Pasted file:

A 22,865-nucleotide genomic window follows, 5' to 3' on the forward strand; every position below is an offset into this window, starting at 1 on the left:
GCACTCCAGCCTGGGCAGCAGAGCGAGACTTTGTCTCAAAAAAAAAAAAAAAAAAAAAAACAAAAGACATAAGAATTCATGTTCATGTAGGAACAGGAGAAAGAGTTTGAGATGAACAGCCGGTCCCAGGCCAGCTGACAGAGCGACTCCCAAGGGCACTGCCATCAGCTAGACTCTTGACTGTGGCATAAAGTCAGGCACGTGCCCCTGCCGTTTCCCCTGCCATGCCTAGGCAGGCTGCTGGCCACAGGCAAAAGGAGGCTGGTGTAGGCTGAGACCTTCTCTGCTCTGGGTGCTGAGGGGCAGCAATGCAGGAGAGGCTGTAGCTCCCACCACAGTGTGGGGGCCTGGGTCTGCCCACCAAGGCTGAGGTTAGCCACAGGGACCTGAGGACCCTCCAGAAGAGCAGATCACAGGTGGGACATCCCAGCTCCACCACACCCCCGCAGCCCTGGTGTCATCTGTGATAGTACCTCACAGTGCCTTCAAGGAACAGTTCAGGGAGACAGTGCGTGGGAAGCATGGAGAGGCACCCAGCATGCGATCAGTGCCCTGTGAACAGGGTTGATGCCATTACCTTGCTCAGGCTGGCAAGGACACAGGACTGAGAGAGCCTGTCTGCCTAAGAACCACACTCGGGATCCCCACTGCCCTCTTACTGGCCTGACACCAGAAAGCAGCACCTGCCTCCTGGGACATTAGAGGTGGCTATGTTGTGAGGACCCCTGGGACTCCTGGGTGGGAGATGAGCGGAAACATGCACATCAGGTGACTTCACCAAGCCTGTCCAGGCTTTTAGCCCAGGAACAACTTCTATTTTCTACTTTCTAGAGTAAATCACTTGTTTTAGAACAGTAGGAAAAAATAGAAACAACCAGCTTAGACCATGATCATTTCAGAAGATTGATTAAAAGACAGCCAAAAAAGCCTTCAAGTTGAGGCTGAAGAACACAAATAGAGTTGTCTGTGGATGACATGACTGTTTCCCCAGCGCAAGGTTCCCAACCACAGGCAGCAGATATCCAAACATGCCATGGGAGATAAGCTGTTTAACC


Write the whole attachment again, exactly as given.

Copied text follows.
A 22,865-nucleotide genomic window follows, 5' to 3' on the forward strand; every position below is an offset into this window, starting at 1 on the left:
GCACTCCAGCCTGGGCAGCAGAGCGAGACTTTGTCTCAAAAAAAAAAAAAAAAAAAAAAACAAAAGACATAAGAATTCATGTTCATGTAGGAACAGGAGAAAGAGTTTGAGATGAACAGCCGGTCCCAGGCCAGCTGACAGAGCGACTCCCAAGGGCACTGCCATCAGCTAGACTCTTGACTGTGGCATAAAGTCAGGCACGTGCCCCTGCCGTTTCCCCTGCCATGCCTAGGCAGGCTGCTGGCCACAGGCAAAAGGAGGCTGGTGTAGGCTGAGACCTTCTCTGCTCTGGGTGCTGAGGGGCAGCAATGCAGGAGAGGCTGTAGCTCCCACCACAGTGTGGGGGCCTGGGTCTGCCCACCAAGGCTGAGGTTAGCCACAGGGACCTGAGGACCCTCCAGAAGAGCAGATCACAGGTGGGACATCCCAGCTCCACCACACCCCCGCAGCCCTGGTGTCATCTGTGATAGTACCTCACAGTGCCTTCAAGGAACAGTTCAGGGAGACAGTGCGTGGGAAGCATGGAGAGGCACCCAGCATGCGATCAGTGCCCTGTGAACAGGGTTGATGCCATTACCTTGCTCAGGCTGGCAAGGACACAGGACTGAGAGAGCCTGTCTGCCTAAGAACCACACTCGGGATCCCCACTGCCCTCTTACTGGCCTGACACCAGAAAGCAGCACCTGCCTCCTGGGACATTAGAGGTGGCTATGTTGTGAGGACCCCTGGGACTCCTGGGTGGGAGATGAGCGGAAACATGCACATCAGGTGACTTCACCAAGCCTGTCCAGGCTTTTAGCCCAGGAACAACTTCTATTTTCTACTTTCTAGAGTAAATCACTTGTTTTAGAACAGTAGGAAAAAATAGAAACAACCAGCTTAGACCATGATCATTTCAGAAGATTGATTAAAAGACAGCCAAAAAAGCCTTCAAGTTGAGGCTGAAGAACACAAATAGAGTTGTCTGTGGATGACATGACTGTTTCCCCAGCGCAAGGTTCCCAACCACAGGCAGCAGATATCCAAACATGCCATGGGAGATAAGCTGTTTAACC